Why companies must adopt the open source way
In a fast changing global marketplace, businesses increasingly rely on technology that enables them to innovate and respond quickly to the evolving business environment.
Every day I see examples of both large and small, public and private sector, organisations turning to open source technologies to support their business goals and deliver better customer experiences.
Open source's potential for delivering significant savings to the bottom line, resulting from the lack of software licence fees, has become recognised by organisations around the globe and validated by independent research.
Implementations of open source projects can also now be found in a wide range of organisations, from Nasa and the NYSE Euronext to the Cabinet Office and the Brit Awards.
But the lack of license fees is not the only advantage of open source.
The members of an open source community have a shared ethos, namely that by sharing code and collaborating they can create better software.
In doing so, open source delivers innovative solutions to business problems, faster and cheaper.
If we take Drupal, an open source web content management platform, as an example of a large open source project - it is supported by a collaborative, international community of 16,000 active developers and hundreds of thousands of users.
As well as being involved in product development and testing, the community builds and shares thousands of modules.
These are downloadable software components that can be used to extend Drupal to perform new tasks or add specific functionality. Drupal now powers over a million websites of all kinds across the globe.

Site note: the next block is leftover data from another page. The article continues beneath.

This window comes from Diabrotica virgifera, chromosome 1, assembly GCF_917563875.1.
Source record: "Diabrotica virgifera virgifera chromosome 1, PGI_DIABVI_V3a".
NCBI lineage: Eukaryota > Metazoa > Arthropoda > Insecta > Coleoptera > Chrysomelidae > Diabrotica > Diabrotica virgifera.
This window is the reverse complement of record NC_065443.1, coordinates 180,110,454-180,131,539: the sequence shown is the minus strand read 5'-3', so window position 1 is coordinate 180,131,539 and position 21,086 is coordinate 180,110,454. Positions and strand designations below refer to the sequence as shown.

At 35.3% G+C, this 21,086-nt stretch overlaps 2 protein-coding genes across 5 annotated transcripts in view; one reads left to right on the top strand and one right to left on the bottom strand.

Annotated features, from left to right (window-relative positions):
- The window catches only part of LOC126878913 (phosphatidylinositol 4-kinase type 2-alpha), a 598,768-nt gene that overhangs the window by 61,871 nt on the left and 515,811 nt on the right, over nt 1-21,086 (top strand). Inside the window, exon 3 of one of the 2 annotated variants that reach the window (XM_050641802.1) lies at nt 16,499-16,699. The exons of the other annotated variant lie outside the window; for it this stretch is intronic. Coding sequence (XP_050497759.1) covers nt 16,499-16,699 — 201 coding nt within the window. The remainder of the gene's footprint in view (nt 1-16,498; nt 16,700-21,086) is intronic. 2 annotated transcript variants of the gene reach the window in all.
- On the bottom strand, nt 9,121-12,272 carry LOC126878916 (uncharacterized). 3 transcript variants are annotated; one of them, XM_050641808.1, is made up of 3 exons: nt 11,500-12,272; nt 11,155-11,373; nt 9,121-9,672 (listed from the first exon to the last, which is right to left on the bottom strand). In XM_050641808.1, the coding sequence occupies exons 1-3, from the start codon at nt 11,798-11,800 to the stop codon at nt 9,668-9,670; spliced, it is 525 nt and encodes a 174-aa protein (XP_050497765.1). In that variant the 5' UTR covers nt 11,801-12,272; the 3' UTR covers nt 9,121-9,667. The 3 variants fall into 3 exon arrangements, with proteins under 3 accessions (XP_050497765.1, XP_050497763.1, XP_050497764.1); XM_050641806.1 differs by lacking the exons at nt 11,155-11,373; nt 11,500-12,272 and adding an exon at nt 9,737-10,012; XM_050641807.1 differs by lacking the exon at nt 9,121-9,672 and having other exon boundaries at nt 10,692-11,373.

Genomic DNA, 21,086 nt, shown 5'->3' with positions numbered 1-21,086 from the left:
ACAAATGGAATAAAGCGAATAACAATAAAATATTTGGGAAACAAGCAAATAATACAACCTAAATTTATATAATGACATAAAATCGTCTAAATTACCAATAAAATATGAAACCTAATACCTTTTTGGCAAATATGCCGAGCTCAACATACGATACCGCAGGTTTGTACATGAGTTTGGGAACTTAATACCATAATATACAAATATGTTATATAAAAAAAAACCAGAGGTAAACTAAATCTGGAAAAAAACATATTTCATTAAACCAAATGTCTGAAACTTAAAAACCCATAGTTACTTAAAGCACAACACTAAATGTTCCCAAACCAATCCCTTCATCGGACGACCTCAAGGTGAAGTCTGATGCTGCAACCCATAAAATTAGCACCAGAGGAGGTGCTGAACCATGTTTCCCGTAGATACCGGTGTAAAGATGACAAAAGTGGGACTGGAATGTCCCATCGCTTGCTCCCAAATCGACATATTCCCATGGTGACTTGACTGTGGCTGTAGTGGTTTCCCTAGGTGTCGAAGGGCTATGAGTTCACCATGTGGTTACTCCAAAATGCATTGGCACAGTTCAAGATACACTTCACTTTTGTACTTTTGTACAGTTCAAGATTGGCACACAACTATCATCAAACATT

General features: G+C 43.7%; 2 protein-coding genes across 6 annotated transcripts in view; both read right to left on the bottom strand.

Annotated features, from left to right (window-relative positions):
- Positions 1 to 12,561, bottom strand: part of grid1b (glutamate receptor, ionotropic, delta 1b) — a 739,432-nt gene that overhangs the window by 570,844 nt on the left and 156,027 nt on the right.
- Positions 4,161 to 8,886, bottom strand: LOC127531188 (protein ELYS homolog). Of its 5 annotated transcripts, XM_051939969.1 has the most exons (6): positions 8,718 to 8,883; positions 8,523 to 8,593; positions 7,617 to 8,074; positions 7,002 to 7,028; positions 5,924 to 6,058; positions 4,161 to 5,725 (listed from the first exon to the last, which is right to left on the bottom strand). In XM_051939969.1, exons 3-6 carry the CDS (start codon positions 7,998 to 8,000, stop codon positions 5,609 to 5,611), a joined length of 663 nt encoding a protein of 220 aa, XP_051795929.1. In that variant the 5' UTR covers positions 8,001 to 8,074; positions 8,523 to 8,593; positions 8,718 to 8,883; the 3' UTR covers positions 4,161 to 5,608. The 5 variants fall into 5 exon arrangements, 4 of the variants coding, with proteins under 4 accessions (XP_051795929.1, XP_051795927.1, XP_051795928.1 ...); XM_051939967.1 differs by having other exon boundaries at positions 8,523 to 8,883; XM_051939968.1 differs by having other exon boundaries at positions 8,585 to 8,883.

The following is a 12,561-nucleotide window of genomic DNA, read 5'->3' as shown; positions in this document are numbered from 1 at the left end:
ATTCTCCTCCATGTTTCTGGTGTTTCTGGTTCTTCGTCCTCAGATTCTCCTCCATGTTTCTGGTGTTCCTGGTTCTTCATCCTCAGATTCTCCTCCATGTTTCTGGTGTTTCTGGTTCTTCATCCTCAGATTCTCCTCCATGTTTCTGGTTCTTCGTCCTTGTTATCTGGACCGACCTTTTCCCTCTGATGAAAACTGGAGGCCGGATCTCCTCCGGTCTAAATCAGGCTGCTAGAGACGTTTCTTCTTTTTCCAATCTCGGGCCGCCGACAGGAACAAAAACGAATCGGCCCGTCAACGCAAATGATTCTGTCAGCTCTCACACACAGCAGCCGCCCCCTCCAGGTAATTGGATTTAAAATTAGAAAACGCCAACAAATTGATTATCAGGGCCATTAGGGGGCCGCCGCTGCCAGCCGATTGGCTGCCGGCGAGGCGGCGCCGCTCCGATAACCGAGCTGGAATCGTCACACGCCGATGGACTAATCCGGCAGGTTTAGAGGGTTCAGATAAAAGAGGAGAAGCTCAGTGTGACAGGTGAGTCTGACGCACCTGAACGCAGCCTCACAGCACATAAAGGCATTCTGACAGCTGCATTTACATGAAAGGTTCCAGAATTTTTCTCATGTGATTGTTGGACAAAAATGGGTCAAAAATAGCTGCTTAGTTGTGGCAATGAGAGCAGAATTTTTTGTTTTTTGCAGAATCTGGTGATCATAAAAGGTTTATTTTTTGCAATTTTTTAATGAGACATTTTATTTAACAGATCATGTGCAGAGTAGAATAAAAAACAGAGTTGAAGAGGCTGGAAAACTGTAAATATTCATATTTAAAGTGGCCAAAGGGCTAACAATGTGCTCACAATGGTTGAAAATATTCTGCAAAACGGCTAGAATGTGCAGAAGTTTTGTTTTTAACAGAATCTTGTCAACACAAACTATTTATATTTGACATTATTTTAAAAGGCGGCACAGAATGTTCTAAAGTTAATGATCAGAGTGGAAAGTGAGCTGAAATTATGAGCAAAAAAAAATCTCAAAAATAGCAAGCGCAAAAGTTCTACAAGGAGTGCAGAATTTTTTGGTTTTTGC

The need for continuous innovation is perhaps nowhere more apparent than in website development.
Case Study: New York Stock Exchange
NYSE's chief digital officer Bob Kerner believes in the success of the open source model.
"When you get developers excited about building in open source they become really engaged.
"They want to reap the benefits of the community and solve problems within the community, and that helps out everyone."
Mr Kerner and his team had their new site - a blogging platform called Exchanges - up and running using Drupal in one month as a test drive.
And within two months he committed to having NYSE Money Sense and NYSE Connect re-built and running on Drupal.
According to Mr Kerner: "Once we had those sites up and running there was a huge pent up demand for other sites in the company, and we launched 37 more.
"With Drupal we are able to find instead of build what we need. For example, one of the groups decided they wanted a splash page within four hours before we were to launch the site. We simply looked on Google, found the module, and got it functioning. No code needed to be written."
It's not surprising that IT strategists and marketing managers are examining the wider benefits of working with open source software to create cheaper, more efficient sites and to improve the user experience.
A recent report found that 61% of the world's top 10,000 sites on the web are served by open source projects.
But why would a company or individual developer want to participate? What do they get out of it?
With web projects, time to market is paramount and pace of innovation and agility are key - because development in the Drupal open source project is community-based, its not subject to the constraints of any single development organisation or road map.
As an open platform, developers and companies can "scratch their own itch" and develop solutions that meet their unique technical requirements, on their own schedule.
No companies to wait on, no engineering roadmaps to lobby for.
The collaborative philosophy of the open source model delivers significant business benefits in terms of cost savings and speed to market. Open source is now mainstream and organisations, of all sizes, can reap the benefits of its collaborative approach.
Dries Buytaert is the founder of Drupal, the open source content management system. It powers hundreds of thousands of websites around the world.